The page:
Cambodia Travel Guide

Nov 23, 2008

Do good, Feel good, but... IS it Good?

It's a trend most visible in a country like Cambodia: doing voluntary work while on vacation. Tourists spend a few days of their vacation helping at orphanages by learning kids English, playing with them or building or repairing a school. A survey by Tourism and Marketing Research found that the number of 'voluntourists' has grown to to a total of 1.6 million a year!

While intentions may be sincere, there are ethical concerns about the benefits of volunteer travel, with some groups suggesting that it can do more harm than good. This especially concerns the way in which the volunteer work can be misdirected and organised more for the benefit of the untrained traveller than the recipients of their efforts.

I agree with that. Tourists spending 3,4 or 5 days 'working' in say an orphanage are not really contributing to the cause. They are doing that for themselves, to feel good, to be able to show pictures at home: "Look what good I've done during my holiday!" I'm only referring here to people directly working with the orphanage kids. If you are there to, say, paint a class room or donate much needed supplies, that's a whole different story. Although, even that could be counterproductive. E.g., couldn't a local paint that class room and thus earn some income?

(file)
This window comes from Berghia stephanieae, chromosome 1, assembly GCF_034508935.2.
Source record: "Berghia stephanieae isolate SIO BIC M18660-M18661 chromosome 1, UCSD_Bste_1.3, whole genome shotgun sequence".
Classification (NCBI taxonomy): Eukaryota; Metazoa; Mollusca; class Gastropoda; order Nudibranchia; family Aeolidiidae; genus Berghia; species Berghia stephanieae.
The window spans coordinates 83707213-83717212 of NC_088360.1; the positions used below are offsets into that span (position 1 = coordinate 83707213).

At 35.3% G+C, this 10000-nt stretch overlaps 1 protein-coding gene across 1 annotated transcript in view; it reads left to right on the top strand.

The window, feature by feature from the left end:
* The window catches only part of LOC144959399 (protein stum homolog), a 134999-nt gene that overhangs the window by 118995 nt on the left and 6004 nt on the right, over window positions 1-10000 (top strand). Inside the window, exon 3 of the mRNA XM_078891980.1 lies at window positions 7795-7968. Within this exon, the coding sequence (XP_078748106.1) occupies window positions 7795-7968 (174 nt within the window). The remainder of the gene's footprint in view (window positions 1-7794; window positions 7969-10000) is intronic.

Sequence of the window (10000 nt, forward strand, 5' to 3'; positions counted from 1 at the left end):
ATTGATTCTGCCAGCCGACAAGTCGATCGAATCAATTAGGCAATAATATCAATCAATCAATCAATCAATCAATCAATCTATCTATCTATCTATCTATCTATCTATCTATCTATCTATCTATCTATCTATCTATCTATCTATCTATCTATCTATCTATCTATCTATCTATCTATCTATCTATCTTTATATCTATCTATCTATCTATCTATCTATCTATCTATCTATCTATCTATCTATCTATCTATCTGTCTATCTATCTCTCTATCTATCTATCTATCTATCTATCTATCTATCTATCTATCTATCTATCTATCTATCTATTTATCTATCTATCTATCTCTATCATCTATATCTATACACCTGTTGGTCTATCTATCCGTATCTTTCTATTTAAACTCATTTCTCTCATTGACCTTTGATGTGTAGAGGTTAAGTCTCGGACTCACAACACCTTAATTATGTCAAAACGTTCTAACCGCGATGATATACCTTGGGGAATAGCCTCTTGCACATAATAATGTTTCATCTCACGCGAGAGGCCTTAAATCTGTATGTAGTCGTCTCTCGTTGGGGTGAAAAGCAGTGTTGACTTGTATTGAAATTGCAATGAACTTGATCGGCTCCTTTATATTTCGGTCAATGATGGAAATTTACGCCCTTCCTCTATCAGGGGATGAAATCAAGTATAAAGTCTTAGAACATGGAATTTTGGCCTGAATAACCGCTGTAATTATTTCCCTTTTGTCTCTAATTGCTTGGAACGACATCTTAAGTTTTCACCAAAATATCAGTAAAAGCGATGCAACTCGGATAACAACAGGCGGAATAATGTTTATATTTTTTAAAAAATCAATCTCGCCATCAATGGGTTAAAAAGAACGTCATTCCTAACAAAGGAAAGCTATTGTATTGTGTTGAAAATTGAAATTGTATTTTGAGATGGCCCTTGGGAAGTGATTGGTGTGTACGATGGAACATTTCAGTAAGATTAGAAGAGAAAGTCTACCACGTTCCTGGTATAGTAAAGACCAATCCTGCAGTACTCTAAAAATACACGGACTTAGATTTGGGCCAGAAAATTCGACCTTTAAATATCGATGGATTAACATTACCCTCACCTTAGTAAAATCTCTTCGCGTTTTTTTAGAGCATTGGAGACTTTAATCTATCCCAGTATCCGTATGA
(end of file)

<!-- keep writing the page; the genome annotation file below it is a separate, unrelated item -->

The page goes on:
Take e.g. the American Peace Corps. The majority of volunteers at this organization are just graduated college students. They are coming to Cambodia to 'teach' English in rural villages. Pardon me? Teaching English while you've just graduated? I always thought teaching is a job, a skill that takes some years of studying.

Another example, from Ethiopia: If the Peace Corps wishes to help in the fight against HIV/AIDS, it needs to send expertise, not just youthful zeal. That was what Ethiopian officials politely told Peace Corps country director Peter Parr when he approached them last summer with a proposal to send a batch of volunteers to work on the pandemic. However, about half of the volunteers are straight out of college and still need to be told not to arrive at the office in flip-flops.

Oh, I'm sure these volunteers have experiences they will never forget and maybe it'll change their world view. Which is good..., but what does it contribute to the projects involved?


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